The long service leave scheme is legislated under the Coal Mining Industry (Long Service Leave) Administration Act 1992 (the Act).
Employers of eligible employees have legal obligations to ensure those employees can access their long service leave entitlements when eligible to do so. Obligations include, for example:
In addition to matters such as eligibility and entitlement, the legislation addresses:
Non-compliance and breaches of the Act can lead to civil or criminal penalties against an employer and, in certain circumstances, its officers.
Coal LSL has the power to seek civil penalties up to the value of 300 penalty units*. Coal LSL can also require people to produce information or documents relating to the employment of an eligible employee or which Coal LSL needs to perform its functions.
Civil proceedings may also be brought by an employee, employee organisation or industrial association for breaches or potential breaches of the Act. The Court may order compensation, injunctions or other orders.
Fair Work Australia also has power to deal with certain disputes between an employer and an eligible employee in relation to leave.
If you are a national system employer* and you employ people who fit the definition of ‘eligibility’, you are legally obligated to register your company with Coal LSL. More information and registration form.
*The definition of ‘employer’ in Coal LSL’s legislation refers only to a national system employer as defined in section 14 of the Fair Work Act 2009.
If your company is in the process of closing, going into liquidation or no longer operational, you need to de-register with Coal LSL. Please get in touch with us to facilitate that process and to learn what obligations you still have to fulfil under the legislation as part of your close-out processes.
An Authorised Contact is someone appointed by an employer organisation to liaise with Coal LSL about long service leave matters on behalf of the employer and their eligible employees.
These people are usually in payroll or HR roles. They can be authorised by Coal LSL’s Main Contact for your organisation.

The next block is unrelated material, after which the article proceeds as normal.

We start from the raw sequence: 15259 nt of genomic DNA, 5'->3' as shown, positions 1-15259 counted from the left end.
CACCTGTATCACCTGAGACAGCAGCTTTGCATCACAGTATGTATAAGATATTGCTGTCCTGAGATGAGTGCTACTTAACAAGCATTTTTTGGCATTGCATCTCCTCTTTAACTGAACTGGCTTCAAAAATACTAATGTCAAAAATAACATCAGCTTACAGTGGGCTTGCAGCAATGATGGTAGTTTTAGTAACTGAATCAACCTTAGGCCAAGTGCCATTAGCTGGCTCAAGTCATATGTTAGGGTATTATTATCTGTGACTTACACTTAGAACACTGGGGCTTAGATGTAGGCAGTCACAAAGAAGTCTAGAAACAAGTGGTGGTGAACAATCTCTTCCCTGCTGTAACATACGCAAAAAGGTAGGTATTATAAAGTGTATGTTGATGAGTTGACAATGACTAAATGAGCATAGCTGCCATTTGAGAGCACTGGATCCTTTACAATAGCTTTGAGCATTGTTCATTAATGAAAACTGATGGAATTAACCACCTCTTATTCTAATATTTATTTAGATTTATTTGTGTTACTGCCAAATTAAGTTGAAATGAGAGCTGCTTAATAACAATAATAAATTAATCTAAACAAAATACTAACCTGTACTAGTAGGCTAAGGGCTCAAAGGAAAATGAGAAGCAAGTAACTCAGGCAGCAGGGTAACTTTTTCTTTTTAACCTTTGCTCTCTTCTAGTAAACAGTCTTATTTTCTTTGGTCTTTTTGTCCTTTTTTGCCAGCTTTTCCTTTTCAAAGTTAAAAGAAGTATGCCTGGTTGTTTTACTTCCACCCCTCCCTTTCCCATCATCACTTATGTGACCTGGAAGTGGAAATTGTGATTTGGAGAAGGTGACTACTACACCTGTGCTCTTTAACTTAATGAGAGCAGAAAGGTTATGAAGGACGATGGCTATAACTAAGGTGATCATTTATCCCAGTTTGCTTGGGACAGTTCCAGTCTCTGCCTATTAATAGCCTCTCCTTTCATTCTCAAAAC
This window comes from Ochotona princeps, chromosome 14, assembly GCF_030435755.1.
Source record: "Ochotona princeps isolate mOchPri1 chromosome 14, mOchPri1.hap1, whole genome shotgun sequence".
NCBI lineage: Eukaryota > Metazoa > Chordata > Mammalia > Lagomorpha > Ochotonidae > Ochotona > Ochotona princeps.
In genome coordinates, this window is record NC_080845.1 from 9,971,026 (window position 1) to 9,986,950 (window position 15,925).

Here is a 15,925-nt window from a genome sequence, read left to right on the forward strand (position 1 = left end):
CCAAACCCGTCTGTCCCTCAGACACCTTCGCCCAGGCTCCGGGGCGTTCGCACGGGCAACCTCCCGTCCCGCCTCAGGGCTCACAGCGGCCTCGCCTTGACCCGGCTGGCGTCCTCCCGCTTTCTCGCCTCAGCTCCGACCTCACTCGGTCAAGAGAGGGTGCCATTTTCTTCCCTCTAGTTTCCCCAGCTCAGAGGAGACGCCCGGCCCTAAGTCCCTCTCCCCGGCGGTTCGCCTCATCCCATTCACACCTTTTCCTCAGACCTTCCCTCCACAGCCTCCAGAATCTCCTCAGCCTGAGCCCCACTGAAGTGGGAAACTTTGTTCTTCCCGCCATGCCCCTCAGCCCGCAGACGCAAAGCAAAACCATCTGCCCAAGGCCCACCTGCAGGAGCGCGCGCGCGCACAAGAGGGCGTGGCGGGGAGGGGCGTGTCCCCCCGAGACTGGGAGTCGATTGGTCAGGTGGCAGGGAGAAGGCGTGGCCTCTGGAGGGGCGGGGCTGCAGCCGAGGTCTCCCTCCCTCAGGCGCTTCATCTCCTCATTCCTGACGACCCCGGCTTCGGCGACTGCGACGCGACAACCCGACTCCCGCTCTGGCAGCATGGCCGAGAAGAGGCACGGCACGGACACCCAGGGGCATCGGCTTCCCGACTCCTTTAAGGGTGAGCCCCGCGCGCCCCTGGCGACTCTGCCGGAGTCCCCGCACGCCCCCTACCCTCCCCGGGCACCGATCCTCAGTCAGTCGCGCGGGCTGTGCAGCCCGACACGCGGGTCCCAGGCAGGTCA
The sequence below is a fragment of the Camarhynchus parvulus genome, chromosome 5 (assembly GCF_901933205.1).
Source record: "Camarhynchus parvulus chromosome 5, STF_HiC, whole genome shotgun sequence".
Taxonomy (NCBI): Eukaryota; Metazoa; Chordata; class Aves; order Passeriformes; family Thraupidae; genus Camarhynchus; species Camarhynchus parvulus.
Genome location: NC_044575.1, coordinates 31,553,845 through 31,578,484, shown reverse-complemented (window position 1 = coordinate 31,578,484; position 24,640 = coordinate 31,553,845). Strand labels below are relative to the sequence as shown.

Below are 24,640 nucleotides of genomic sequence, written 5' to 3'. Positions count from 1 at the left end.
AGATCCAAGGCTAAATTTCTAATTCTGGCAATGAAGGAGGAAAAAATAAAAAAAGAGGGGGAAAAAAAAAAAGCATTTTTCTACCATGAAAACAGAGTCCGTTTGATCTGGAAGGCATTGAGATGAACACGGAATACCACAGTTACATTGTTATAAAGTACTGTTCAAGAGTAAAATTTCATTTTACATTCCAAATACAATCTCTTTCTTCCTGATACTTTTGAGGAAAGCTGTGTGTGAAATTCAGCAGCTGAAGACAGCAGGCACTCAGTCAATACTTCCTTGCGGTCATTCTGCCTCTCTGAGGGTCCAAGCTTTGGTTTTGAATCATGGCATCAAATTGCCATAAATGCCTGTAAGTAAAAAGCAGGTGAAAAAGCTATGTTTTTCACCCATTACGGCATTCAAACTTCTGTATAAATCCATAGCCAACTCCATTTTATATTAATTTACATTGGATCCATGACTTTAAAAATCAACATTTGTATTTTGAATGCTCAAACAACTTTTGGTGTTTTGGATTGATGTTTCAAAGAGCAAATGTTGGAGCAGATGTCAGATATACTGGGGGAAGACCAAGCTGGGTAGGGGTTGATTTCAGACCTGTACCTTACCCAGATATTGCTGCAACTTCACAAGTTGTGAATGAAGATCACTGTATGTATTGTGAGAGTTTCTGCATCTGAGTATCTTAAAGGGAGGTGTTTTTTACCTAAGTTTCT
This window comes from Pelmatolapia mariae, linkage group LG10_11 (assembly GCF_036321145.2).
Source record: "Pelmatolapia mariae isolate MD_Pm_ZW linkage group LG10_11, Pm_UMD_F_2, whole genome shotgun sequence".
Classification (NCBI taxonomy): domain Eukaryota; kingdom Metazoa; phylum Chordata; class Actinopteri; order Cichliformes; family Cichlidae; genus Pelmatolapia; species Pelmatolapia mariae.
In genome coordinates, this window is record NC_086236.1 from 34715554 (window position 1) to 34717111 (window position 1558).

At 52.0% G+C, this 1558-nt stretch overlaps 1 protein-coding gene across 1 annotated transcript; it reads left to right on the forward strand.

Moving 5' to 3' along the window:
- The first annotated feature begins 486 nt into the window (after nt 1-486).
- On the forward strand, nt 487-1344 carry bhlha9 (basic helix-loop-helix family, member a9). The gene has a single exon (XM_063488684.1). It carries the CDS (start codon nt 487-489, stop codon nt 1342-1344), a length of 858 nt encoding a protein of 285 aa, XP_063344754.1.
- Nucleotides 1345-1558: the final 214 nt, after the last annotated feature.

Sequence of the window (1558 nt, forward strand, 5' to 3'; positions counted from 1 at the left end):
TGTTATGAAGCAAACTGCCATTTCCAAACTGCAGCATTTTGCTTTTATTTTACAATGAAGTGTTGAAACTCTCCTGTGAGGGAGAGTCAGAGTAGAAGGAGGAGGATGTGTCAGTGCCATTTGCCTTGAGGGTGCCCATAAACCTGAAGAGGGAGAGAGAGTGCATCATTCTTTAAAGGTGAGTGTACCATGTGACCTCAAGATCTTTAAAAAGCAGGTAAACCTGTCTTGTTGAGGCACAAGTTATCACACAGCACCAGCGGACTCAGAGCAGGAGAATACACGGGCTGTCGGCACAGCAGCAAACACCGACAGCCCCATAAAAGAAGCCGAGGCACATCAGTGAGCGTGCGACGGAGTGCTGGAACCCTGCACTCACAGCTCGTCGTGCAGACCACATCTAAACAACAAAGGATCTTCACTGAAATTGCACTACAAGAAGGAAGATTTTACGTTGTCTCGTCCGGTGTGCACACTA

We can accept documents for processing from a non-Authorised Contact at your organisation; however, documents must be signed by an Authorised Contact and we will only liaise with an Authorised Contact regarding a matter.
If someone in your team is not yet registered with Coal LSL as an Authorised Contact, the Main Contact for your organisation may make arrangements using the Update Authorised Contact Details form on our website, which can be downloaded from Employer Resources.
IMPORTANT: Online Services users must manage their organisation’s authorised contacts via platform; submitting changes by filling an Update Contact Details Form or via the Employer Portal is no longer necessary.
The portable long service leave scheme for employees in the black coal mining industry operates by imposing a levy on wages paid to eligible employees within the Australian black coal mining industry must make levy payments to Coal LSL. The payroll levy is payable monthly and does not come out of employees’ wages.
What makes up employees' eligible wages is defined in the Coal Mining Industry (Long Service Leave) Payroll Levy Collection Act 1992.
The payroll levy rate of 2.7% applies to all eligible employee wages paid on or after 1 July 2023.
Levy rates through time
Goods and Services Tax (GST) is not applied to levy payments. Long service leave levies are neither goods nor services. Levies are not a taxable supply under the GST legislation, therefore, we do not issue tax invoices. Your Levy Advice forms, details of submission and proof of payment should be retained for record keeping purposes.
The legislation provides the minimum entitlements for long service leave, which are:
Briefly: When your employee takes long service leave you are required to pay them at a rate set by their contract of employment or industrial instrument. In addition, the amount you pay them cannot be less than their base rate of pay (including incentive-based payments and bonuses). The amount you are reimbursed is set by the Employer Reimbursement Rules 2017 and is the eligible wages rate per hour. When the amount required to be paid to the employee under your agreement with them is greater than the eligible wages rate per hour then the reimbursed amount will be less than the amount paid to the employee.
In more detail: The amount an employer is required to pay their employee for long service leave is primarily determined by the terms of the employee’s employment agreement or applicable industrial instrument.
The Coal Mining Industry (Long Service Leave) Administration Act 1992 (the Admin Act) – specifically Part 5A, division 1, 39AC (section 39AC) – advises the minimum amount that must be paid to the employee.